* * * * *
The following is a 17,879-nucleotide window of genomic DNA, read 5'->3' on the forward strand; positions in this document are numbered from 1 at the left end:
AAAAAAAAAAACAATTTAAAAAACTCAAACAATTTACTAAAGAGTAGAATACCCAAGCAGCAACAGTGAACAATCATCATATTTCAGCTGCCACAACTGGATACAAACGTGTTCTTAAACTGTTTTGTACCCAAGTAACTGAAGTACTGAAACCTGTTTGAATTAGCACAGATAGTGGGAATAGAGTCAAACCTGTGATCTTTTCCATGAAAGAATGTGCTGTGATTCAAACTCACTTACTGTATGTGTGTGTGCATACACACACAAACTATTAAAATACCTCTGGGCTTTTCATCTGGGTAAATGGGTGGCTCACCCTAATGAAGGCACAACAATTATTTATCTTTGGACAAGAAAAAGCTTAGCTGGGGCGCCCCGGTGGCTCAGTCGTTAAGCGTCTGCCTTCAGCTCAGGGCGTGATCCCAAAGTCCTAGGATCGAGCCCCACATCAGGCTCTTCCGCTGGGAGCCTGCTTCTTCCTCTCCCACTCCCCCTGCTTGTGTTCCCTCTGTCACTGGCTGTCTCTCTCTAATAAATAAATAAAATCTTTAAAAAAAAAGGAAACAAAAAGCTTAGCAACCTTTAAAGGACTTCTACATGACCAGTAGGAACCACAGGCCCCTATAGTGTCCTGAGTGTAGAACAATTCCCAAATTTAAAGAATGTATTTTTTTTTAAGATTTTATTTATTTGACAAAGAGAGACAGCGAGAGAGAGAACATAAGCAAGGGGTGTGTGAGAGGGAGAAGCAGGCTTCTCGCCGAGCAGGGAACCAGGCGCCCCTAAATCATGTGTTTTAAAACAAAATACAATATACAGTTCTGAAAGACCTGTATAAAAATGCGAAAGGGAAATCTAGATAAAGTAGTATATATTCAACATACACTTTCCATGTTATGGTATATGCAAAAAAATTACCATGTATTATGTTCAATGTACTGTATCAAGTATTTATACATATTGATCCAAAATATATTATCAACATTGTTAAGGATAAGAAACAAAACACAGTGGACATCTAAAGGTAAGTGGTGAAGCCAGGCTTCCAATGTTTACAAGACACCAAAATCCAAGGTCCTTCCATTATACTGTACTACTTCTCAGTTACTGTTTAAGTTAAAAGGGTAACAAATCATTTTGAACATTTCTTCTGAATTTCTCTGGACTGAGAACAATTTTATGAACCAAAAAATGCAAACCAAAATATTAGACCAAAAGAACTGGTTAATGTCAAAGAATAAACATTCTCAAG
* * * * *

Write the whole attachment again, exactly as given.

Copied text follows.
The following is a 17,879-nucleotide window of genomic DNA, read 5'->3' on the forward strand; positions in this document are numbered from 1 at the left end:
AAAAAAAAAAACAATTTAAAAAACTCAAACAATTTACTAAAGAGTAGAATACCCAAGCAGCAACAGTGAACAATCATCATATTTCAGCTGCCACAACTGGATACAAACGTGTTCTTAAACTGTTTTGTACCCAAGTAACTGAAGTACTGAAACCTGTTTGAATTAGCACAGATAGTGGGAATAGAGTCAAACCTGTGATCTTTTCCATGAAAGAATGTGCTGTGATTCAAACTCACTTACTGTATGTGTGTGTGCATACACACACAAACTATTAAAATACCTCTGGGCTTTTCATCTGGGTAAATGGGTGGCTCACCCTAATGAAGGCACAACAATTATTTATCTTTGGACAAGAAAAAGCTTAGCTGGGGCGCCCCGGTGGCTCAGTCGTTAAGCGTCTGCCTTCAGCTCAGGGCGTGATCCCAAAGTCCTAGGATCGAGCCCCACATCAGGCTCTTCCGCTGGGAGCCTGCTTCTTCCTCTCCCACTCCCCCTGCTTGTGTTCCCTCTGTCACTGGCTGTCTCTCTCTAATAAATAAATAAAATCTTTAAAAAAAAAGGAAACAAAAAGCTTAGCAACCTTTAAAGGACTTCTACATGACCAGTAGGAACCACAGGCCCCTATAGTGTCCTGAGTGTAGAACAATTCCCAAATTTAAAGAATGTATTTTTTTTTAAGATTTTATTTATTTGACAAAGAGAGACAGCGAGAGAGAGAACATAAGCAAGGGGTGTGTGAGAGGGAGAAGCAGGCTTCTCGCCGAGCAGGGAACCAGGCGCCCCTAAATCATGTGTTTTAAAACAAAATACAATATACAGTTCTGAAAGACCTGTATAAAAATGCGAAAGGGAAATCTAGATAAAGTAGTATATATTCAACATACACTTTCCATGTTATGGTATATGCAAAAAAATTACCATGTATTATGTTCAATGTACTGTATCAAGTATTTATACATATTGATCCAAAATATATTATCAACATTGTTAAGGATAAGAAACAAAACACAGTGGACATCTAAAGGTAAGTGGTGAAGCCAGGCTTCCAATGTTTACAAGACACCAAAATCCAAGGTCCTTCCATTATACTGTACTACTTCTCAGTTACTGTTTAAGTTAAAAGGGTAACAAATCATTTTGAACATTTCTTCTGAATTTCTCTGGACTGAGAACAATTTTATGAACCAAAAAATGCAAACCAAAATATTAGACCAAAAGAACTGGTTAATGTCAAAGAATAAACATTCTCAAG